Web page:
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Types of Relationship in Salesforce

by Dhanik Lal Sahni
Types Of Relationship in Salesforce

Relationship in Salesforce refers to the way two or more objects are connected or related to each other within the data model. Relationships define how records in one object are associated with records in another object, allowing us to establish connections and retrieve related data efficiently. Salesforce supports different types of relationships between objects, each serving a specific purpose and offering different functionalities.

Types of relationship in Salesforce

Mainly we have below five types of relationship in Salesforce. These will handle connection between objects for different business use case.

  1. Lookup Relationship
  2. Master-Detail Relationship
  3. Many-to-Many Relationship
  4. External Lookup Relationship
  5. Self-Relationship or Hierarchical Relationship

1. Lookup Relationships

A lookup relationship is a basic and non-hierarchical association between two objects. In this relationship, one object (the child) contains a field that holds a reference (lookup) to a record in another object (the parent). It enables us to link records between objects but does not enforce data integrity or automatic deletion of child records when the parent record is deleted.

Key characteristics of a lookup relationship include:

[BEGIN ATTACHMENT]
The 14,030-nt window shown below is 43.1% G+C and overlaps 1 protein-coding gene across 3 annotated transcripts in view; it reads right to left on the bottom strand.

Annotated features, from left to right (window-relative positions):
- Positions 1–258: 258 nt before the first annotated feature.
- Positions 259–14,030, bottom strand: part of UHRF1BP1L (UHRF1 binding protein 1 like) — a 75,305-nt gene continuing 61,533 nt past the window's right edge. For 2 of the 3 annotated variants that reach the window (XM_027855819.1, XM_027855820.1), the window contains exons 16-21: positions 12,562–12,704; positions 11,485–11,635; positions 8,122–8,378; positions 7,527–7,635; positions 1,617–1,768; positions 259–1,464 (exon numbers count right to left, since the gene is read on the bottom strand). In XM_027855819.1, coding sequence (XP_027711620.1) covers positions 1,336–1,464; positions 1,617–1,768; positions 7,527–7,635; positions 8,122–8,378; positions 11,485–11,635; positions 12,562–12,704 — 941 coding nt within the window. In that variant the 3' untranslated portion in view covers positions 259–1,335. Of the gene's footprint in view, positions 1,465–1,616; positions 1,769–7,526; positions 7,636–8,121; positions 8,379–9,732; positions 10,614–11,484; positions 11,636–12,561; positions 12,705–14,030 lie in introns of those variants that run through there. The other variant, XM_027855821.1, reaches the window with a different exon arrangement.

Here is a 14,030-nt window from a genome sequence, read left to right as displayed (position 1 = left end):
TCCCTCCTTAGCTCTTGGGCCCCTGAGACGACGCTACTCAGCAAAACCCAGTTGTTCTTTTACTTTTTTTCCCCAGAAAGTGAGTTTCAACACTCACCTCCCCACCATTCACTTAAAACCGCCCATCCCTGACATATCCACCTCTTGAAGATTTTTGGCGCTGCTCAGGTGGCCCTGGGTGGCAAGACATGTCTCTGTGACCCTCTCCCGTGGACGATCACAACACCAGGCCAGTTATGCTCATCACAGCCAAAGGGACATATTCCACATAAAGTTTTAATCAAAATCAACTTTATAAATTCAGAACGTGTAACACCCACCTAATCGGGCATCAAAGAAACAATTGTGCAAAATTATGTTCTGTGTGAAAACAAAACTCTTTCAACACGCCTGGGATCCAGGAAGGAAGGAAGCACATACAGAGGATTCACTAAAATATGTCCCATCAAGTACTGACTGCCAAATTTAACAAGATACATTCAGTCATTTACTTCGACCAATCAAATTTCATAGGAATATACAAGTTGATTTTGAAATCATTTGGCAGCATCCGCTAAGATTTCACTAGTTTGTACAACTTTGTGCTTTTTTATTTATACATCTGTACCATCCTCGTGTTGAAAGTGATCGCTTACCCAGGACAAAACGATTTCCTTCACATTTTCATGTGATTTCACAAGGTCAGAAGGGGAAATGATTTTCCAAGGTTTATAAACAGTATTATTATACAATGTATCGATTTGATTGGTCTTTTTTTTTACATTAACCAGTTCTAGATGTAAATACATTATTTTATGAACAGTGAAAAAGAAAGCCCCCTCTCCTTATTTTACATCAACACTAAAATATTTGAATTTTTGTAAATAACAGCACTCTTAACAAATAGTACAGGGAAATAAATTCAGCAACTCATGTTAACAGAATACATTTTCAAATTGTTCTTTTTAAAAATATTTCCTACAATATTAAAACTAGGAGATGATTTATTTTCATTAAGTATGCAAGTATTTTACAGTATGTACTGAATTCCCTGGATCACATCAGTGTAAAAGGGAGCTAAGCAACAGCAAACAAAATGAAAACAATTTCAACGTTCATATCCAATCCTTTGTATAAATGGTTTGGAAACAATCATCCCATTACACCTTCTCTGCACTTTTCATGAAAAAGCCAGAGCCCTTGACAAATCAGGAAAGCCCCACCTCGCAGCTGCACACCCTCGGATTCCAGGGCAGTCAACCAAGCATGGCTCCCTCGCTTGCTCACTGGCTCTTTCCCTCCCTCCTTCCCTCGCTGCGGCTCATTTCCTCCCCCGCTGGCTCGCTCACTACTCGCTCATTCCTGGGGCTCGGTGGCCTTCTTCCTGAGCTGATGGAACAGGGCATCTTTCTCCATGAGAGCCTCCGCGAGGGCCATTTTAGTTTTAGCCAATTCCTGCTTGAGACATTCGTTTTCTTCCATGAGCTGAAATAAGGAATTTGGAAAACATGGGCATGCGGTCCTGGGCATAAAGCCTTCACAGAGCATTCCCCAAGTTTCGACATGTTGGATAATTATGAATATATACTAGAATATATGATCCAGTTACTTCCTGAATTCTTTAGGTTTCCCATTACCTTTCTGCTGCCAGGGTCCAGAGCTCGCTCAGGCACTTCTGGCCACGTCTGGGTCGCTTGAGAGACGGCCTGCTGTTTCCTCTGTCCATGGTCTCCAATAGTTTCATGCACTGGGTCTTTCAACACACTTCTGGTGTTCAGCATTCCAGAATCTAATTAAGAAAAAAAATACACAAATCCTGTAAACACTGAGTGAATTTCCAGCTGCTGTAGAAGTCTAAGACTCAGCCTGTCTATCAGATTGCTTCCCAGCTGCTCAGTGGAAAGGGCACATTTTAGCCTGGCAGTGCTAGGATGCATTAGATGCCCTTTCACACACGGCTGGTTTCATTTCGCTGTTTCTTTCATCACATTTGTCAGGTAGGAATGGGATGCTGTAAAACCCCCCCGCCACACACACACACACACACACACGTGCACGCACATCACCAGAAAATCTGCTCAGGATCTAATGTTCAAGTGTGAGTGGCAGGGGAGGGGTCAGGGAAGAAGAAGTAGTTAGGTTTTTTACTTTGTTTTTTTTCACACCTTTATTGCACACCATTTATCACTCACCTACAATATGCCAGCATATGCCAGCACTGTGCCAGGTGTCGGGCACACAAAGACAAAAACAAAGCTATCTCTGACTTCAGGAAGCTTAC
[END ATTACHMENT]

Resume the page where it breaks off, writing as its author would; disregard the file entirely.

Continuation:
1. Unidirectional Relationship: Lookup relationships are unidirectional, meaning that we can establish a reference from the child object to the parent object, but not vice versa. The parent object does not have any direct knowledge of the records in the child object.
  2. One-to-Many Relationship: Each record in the child object can have a reference to only one record in the parent object. However, multiple child records can point to the same parent record, creating a one-to-many relationship.
  3. Optional Relationship: Lookup relationships are optional, which means that the lookup field in the child object can be left blank (null) if there is no associated parent record.
  4. No Cascading Deletion: Deleting a parent record does not automatically delete the child records. The child records will still exist, but their lookup field will no longer reference the deleted parent record.
  5. Data Integrity: Unlike master-detail relationships, lookup relationships do not enforce data integrity constraints. This means that we can create orphaned child records (i.e., child records without a parent) without any error or restriction.
  6. Use Cases: Lookup relationships are commonly used when we want to create relationships between standard or custom objects, but we do not require the strong enforcement of data integrity or cascading deletion provided by master-detail relationships

To create a lookup relationship in Salesforce, we typically create a custom field with the “Lookup” data type on the child object, which allows us to select the parent object and define the relationship. Lookup relationships play a vital role in connecting data between different objects and are widely used in Salesforce data modelling to build complex and flexible data structures.

Lookup Relationship in Salesforce - Relationship in Salesforce

2. Master-Detail Relationship